Systemic lupus erythematosus is a chronic autoimmune disease in which a person's immune system does not distinguish between foreign viruses, bacteria and microbes and healthy tissues of their own body. This causes the body to produce antibodies that attack and damage healthy tissue, causing inflammation, pain, and tissue destruction. Due to its autoimmune nature, lupus can cause additional complications during any, even simple, surgical operation. However, you can minimize the chance of complications by consulting a healthcare professional who can tell you what to expect before, during, and after your surgery.
Part 1 of 3: Preparing for Surgery
Step 1. You need to know as much as possible about the upcoming surgery, then you can properly prepare
It doesn't matter how complex the operation awaits you, you need to arm yourself with all the completeness of knowledge on this issue. Knowing all the details of the upcoming operation will help you psychologically prepare.
- Your doctor or surgeon should tell you as much as possible about the upcoming surgery, so that you do not have to worry and search for sources of information yourself.
- Usually, the surgeon or the attending physician discusses the details of the operation with the patient during the appointment prior to the operation.
Step 2. Get specific advice from your PCP for lupus to avoid complications
As an autoimmune disease, lupus erythematosus affects many systems and organs in your body. This means that if you are about to undergo surgery, you need to take into account other organs that may be indirectly affected. Your physician, whom you are seeing for lupus, is aware of the characteristics of your body and can give the surgeon additional advice that he considers necessary in connection with your chronic illness.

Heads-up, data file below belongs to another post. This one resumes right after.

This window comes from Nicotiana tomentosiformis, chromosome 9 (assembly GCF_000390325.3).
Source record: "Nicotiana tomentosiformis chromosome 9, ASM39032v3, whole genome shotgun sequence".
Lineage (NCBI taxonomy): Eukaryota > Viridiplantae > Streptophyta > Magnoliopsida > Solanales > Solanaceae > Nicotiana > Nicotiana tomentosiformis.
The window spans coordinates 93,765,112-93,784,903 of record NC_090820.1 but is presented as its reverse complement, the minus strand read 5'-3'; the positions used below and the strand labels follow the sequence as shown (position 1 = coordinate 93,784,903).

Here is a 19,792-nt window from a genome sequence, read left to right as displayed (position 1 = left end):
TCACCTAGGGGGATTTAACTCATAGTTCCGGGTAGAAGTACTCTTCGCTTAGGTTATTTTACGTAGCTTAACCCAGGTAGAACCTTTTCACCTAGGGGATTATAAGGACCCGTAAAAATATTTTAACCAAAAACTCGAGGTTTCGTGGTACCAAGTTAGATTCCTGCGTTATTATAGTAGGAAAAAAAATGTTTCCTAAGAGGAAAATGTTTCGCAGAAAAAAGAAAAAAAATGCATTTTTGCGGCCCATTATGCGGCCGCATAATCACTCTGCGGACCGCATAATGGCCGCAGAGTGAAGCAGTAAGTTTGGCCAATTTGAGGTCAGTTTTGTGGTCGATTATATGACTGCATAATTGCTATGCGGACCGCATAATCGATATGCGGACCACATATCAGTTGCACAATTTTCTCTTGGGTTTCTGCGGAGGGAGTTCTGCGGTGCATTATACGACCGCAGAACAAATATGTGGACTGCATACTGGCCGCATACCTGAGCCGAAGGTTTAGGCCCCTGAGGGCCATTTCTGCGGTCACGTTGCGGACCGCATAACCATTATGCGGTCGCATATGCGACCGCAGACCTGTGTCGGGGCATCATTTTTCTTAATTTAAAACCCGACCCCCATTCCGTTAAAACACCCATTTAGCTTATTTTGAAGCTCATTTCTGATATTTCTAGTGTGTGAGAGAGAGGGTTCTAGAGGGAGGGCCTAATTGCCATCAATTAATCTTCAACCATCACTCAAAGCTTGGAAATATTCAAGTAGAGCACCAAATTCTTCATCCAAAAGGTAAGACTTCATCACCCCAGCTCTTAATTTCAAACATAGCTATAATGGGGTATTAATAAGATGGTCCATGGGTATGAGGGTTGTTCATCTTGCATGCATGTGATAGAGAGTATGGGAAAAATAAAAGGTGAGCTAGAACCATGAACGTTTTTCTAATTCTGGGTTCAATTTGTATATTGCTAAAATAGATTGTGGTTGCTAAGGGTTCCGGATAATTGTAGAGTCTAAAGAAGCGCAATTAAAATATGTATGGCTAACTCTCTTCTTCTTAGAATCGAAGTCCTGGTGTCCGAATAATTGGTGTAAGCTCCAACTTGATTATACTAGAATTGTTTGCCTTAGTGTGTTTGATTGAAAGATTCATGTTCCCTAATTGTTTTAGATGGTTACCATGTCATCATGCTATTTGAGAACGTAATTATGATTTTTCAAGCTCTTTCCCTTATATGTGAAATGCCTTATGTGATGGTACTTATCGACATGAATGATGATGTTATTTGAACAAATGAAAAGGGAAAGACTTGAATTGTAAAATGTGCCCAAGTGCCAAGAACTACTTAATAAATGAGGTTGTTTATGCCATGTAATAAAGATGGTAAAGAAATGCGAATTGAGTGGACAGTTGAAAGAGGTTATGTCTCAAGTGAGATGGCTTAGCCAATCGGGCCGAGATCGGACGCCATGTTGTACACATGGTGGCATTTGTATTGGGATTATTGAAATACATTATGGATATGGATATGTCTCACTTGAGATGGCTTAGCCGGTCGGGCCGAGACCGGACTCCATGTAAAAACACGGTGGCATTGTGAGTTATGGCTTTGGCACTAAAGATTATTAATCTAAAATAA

- For example, if lupus has affected your joints, a rheumatologist will make a report on all medications you are taking because some medications can interact with each other during surgery.
- With regard to other organs, such as the heart (cardiologist), kidneys (nephrologist), digestive system (gastroenterologist) and nervous system (neurologist), the doctor gives an opinion, where he writes down the results of all tests, prescribed medications and previous treatment.
Step 3. Make a list of medications you are taking and take to your surgeon
Some medicines can interact with each other, causing adverse effects both during and after surgery. Knowing about all the prescription and over-the-counter drugs you are taking will help your doctor monitor and be alert to possible drug interactions.
- All medications, including vitamins and dietary supplements, must be included in this list, where it is also necessary to write down the dosage and frequency of taking each remedy.
Also, write down information about any dietary supplements you are taking. They are often forgotten to be remembered because they are not perceived as medications.
- Vitamins and supplements such as vitamin E, ginkgo biloba, or garlic can increase the risk of bleeding.
- Herbal supplements, such as St. John's wort or valerian, can interact with drugs used for anesthesia.
- Stop taking NSAIDs 3-4 days before your surgery. These drugs can cause severe bleeding as they thin the blood. For this reason, doctors always recommend that you stop taking these medications at least three days before your upcoming surgery.
- Non-steroidal drugs include drugs such as ibuprofen (Nurofen) and acetominafen (Paracetamol, Panadol).
- However, some anti-inflammatory drugs can be continued as long as they do not thin the blood. These drugs include non-acylated salicylates, such as magnesium trisalicylate.